I'm sure you have noticed the lack of... anything we have produced in recent weeks. Doubtless the absence of our invigorating original works has left a gaping maw in your life that no amount of good sex, fried chicken, and Colombian brown can fill. In lieu of an apology for this lull, I'd like to offer an explanation.
On April 3rd, an ominous package arrived at the Optimism Vaccine offices, addressed directly to me. Doubly ominous considering I've never given out my actual name. This sophisticated nom de plume has been remarkably successful in throwing creditors off my scent. The package contained an album by something called "Powerman 5000". Having no way to access this primitive medium, I proceeded to use it as a coaster for my vintage color-changing Slurpee mug. But when a second package arrived, containing a crank-powered gramophone, I was compelled to listen to the music of the Powerman. The irreparable damage my now coasterless mug caused to the office coffee table was but the first of many catastrophic consequences of this compulsion.
No sooner had sound begun to bleat forth from the gramophone's horn, than a rapping on the door drew my attention. I've learned over the years that the peephole is a debtor's greatest ally. This visit to my fish-eyed friend only deepened my burgeoning curiosity. I implore you dear reader, if ever you should see such a man outside your domicile, be not beguiled by his bizarre attire. Steel your will and bar your door.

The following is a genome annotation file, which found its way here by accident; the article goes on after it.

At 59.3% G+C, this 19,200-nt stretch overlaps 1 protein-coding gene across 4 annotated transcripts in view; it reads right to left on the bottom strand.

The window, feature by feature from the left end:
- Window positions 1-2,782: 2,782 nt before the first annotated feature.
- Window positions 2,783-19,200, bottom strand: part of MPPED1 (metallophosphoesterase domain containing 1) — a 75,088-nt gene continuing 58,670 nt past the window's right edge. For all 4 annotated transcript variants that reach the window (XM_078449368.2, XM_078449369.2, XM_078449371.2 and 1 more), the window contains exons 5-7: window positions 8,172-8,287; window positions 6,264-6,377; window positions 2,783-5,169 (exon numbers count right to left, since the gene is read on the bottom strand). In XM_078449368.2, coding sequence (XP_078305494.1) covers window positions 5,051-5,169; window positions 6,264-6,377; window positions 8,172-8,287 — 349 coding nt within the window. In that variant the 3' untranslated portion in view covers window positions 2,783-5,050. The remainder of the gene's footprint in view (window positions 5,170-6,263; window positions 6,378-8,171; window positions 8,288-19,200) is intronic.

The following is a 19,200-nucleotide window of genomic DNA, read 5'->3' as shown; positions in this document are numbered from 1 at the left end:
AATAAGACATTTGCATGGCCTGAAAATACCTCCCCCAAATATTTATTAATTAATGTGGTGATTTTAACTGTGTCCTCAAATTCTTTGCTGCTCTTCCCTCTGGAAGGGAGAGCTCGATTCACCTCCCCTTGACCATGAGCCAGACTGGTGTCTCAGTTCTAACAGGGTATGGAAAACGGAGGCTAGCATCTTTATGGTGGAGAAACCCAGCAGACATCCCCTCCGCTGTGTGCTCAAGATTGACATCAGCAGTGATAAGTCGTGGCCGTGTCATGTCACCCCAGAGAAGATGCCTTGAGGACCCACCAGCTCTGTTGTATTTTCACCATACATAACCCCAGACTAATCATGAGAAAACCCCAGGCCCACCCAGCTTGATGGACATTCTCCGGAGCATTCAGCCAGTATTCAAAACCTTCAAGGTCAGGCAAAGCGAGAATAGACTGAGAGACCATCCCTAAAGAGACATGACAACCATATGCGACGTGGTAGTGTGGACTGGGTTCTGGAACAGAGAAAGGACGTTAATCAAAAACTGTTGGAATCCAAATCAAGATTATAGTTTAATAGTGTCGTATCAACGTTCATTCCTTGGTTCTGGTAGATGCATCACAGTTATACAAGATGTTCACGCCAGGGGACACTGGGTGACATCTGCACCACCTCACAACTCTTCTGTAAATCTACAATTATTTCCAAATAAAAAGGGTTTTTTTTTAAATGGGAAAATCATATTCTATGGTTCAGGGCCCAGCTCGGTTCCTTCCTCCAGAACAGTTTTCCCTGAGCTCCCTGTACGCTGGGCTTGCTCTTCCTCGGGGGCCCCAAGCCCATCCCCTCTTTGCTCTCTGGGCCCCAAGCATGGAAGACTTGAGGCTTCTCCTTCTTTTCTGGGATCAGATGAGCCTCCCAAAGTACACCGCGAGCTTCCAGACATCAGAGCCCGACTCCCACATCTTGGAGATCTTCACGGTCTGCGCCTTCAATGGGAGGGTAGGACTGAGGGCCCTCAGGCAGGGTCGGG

I cannot imagine why, but some of you may recognize this as Spider One, the man responsible for all things Powerman 5000. He burst into our offices, muttering about the future and the revulsion of stars. For eight days, I tried to ignore his discordant yammering, tirelessly working to create more of the unique content you crave. I'm not one to make excuses, but a strange man barking repetitive phrases into one's ear canal can be a touch distracting. Spider One had to go. As any self-respecting film fan knows, the best way to solve these sorts of problems is by typing an overly specific question into a generic search engine. The internet suggested I try using a broom. That proved ineffective. Further research revealed a forum discussion describing a very similar incident. It seems that playing a Powerman 5000 album serves as a mystic invitation for Spider One to crash on the listener's couch for as long as he deems appropriate. This was apparently a pretty big problem back in 1999, when Spider was able to use the success of his older brother, industrial metal legend Rob Zombie, to briefly dupe people into buying these Powerman 5000 things. Countless angsty teens were forced to house Spider One for weeks on end. Thankfully no Powerman 5000 albums have been sold since that tragic year. But now he'd found a loophole by duping me into listening to his awful new record. Spider was now free to take up permanent residence in our offices. Would this be the end for Optimism Vaccine?